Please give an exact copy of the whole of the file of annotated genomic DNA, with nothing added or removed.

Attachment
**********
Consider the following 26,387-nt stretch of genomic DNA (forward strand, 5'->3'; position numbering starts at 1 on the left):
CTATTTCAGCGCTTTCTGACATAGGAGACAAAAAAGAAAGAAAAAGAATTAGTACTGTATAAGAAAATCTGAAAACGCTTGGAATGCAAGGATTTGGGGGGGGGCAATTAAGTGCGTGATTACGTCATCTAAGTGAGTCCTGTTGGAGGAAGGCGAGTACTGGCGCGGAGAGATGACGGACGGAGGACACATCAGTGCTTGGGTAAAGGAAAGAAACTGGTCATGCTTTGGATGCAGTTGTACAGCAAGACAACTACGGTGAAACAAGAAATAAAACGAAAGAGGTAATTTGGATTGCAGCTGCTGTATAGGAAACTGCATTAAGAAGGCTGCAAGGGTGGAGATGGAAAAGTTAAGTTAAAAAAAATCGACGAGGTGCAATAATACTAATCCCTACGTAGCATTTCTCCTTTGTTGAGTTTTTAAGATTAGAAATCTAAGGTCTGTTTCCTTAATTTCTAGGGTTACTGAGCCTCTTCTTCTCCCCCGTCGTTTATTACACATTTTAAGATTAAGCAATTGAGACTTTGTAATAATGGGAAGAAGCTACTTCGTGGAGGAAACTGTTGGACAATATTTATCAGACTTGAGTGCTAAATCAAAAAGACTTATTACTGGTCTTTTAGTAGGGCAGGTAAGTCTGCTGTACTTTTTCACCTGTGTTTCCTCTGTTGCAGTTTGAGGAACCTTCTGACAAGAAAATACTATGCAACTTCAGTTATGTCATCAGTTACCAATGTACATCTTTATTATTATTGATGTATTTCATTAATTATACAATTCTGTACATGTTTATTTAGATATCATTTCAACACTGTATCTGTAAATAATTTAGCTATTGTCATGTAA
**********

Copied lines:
Consider the following 26,387-nt stretch of genomic DNA (forward strand, 5'->3'; position numbering starts at 1 on the left):
CTATTTCAGCGCTTTCTGACATAGGAGACAAAAAAGAAAGAAAAAGAATTAGTACTGTATAAGAAAATCTGAAAACGCTTGGAATGCAAGGATTTGGGGGGGGGCAATTAAGTGCGTGATTACGTCATCTAAGTGAGTCCTGTTGGAGGAAGGCGAGTACTGGCGCGGAGAGATGACGGACGGAGGACACATCAGTGCTTGGGTAAAGGAAAGAAACTGGTCATGCTTTGGATGCAGTTGTACAGCAAGACAACTACGGTGAAACAAGAAATAAAACGAAAGAGGTAATTTGGATTGCAGCTGCTGTATAGGAAACTGCATTAAGAAGGCTGCAAGGGTGGAGATGGAAAAGTTAAGTTAAAAAAAATCGACGAGGTGCAATAATACTAATCCCTACGTAGCATTTCTCCTTTGTTGAGTTTTTAAGATTAGAAATCTAAGGTCTGTTTCCTTAATTTCTAGGGTTACTGAGCCTCTTCTTCTCCCCCGTCGTTTATTACACATTTTAAGATTAAGCAATTGAGACTTTGTAATAATGGGAAGAAGCTACTTCGTGGAGGAAACTGTTGGACAATATTTATCAGACTTGAGTGCTAAATCAAAAAGACTTATTACTGGTCTTTTAGTAGGGCAGGTAAGTCTGCTGTACTTTTTCACCTGTGTTTCCTCTGTTGCAGTTTGAGGAACCTTCTGACAAGAAAATACTATGCAACTTCAGTTATGTCATCAGTTACCAATGTACATCTTTATTATTATTGATGTATTTCATTAATTATACAATTCTGTACATGTTTATTTAGATATCATTTCAACACTGTATCTGTAAATAATTTAGCTATTGTCATGTAA